Two blocks away from Wabi Sabi is a more traditional—and imminently popular—toy store, Leapin' Lizards. As crowded as Santa's workshop, the store is stacked with small-scale cars, a barn that folds into an easy carrying case (Melissa & Doug Farms, $49.99) and a collection of doll houses made by Educo (largely lacking walls, the stick-and-frame designs are spartan and elegant; $119).

"Instead of going online," one of the clerks tells me, "we emphasize the hands-on shopping experience."

He weaves through the crowded aisles and moves towards a shelf on the far wall, where he picks up a jeep produced by Bruder, which, like Tonka trucks a half-century ago, carries a line of detailed construction vehicles from front-end loaders to bulldozers. "It is about touch," he says.

He points to another shelf full of vehicles—seaplanes, ferry boats, a canary yellow school bus and a purple dump truck made by Green Toys—and then spins to another rack to show me another popular brand, Sprig, which focuses more on adventure vehicles, like helicopters, fishing boats and ATVs. Made from recycled plastics and bamboo, they are soft to the touch.

"Anything that's the Fisher Price plastic breaks all the time," he says, "But toys like these, they are so durable, you can put them in the dishwasher."

Leapin' Lizards does not carry every brand; instead owner Suzy Reininger tells me, they try to curate items from high quality, ethical companies.

But unlike food (see page 10) or clothes (page 14), shopping local for toys has several paradoxes. Both in terms of supply and demand, there are fewer opportunities for locally produced toys.

Reininger does keep a list of local wood workers, but she points out Leapin' Lizards simply doesn't have room to store desks and toy chests. She does, though, market some locally-produced toys and children's wares, like a rack of locally-made hats—adorable red caps that have ladybug spots and a bright yellow hat resembling a chick ($24.99)—and she shows a book, "All Along the River," which catalogues a float down the river (with juniper trees and chipmunks) written by a local mom and illustrated by her daughter.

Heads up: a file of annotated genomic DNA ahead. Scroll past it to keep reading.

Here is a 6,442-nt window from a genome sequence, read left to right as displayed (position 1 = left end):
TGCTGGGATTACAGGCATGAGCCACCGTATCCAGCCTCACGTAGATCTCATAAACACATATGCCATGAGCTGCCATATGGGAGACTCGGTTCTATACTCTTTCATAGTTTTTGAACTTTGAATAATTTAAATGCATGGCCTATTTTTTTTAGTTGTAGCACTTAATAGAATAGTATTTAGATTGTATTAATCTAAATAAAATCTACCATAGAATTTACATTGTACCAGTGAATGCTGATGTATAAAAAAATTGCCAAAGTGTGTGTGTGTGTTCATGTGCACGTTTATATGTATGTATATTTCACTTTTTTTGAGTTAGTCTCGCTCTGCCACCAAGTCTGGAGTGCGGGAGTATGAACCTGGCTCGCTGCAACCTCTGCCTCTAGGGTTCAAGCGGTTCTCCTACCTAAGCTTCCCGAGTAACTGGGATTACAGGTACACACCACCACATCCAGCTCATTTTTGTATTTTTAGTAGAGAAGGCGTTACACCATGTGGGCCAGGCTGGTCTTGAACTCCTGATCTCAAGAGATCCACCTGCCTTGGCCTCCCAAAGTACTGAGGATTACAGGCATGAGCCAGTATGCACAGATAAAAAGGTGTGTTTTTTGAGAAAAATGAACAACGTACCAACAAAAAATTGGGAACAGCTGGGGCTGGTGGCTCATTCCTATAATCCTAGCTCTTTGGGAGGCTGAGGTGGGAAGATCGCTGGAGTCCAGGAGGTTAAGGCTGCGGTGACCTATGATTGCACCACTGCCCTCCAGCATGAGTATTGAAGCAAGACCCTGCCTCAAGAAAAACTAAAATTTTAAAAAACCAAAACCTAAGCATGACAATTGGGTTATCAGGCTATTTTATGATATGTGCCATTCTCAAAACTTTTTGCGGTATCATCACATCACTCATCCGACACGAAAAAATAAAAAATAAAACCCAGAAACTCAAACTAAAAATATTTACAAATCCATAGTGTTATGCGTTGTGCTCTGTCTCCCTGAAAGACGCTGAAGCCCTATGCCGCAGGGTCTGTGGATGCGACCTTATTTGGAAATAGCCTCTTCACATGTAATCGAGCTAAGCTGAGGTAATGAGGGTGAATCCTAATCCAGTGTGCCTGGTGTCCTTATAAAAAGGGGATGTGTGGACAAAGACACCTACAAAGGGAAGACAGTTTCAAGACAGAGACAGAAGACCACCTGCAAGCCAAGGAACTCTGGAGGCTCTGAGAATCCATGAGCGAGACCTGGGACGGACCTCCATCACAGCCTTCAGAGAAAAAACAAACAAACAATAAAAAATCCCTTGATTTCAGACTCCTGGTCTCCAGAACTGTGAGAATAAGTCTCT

But producing toys locally isn't quite the same as shopping for basil and eggs at the local farmers' market; quite simply, there often isn't an apple-for-apple comparison between mass produced and locally made toys. More specifically, both for production difficulties and for copyright reasons, it is hard to find a locally made, hand-crafted Slinky or set of Legos.

Moreover, locally made toys face a difficult battle not only on the supply-side, but on the demand-side. Increasingly, toys enjoy clever tie-ins to movies, TV shows and games. (Which isn't altogether a bad thing: There is something charming about the role that popular toys can play in creating commonalities for an entire generation, like how hula hoops serve as a proxy for the 1950s or a white-suited Evel Knievel doll is an instant portal back to 1974, whether you grew up in Bend or Baton Rogue.)

Reininger does try to draw in toys that enjoy that sort of national, zeitgeist popularity. At a recent trade show in New York, she noted the popularity of "stuffies," plush and plump stuffed animals that have hidden pockets throughout. At the center of the store is a seven-foot rack holding smiling alligators, lions, a purple dinosaur, a gold-horned pink unicorn and a fire engine red dragon.

But, shopping locally—whether for handcrafted toys or mass-produced Star Wars Lego kits—is unassailable.

This Saturday, for Shop Local Saturday, Leapin' Lizards is offering $10 off every $50, up to $200 purchased. Also, check out Dee's Hobby (757 NW Greenwald), Hopscotch (1303 NW Galveston), and Wonderland (520 SW Powerhouse Dr, Old Mill).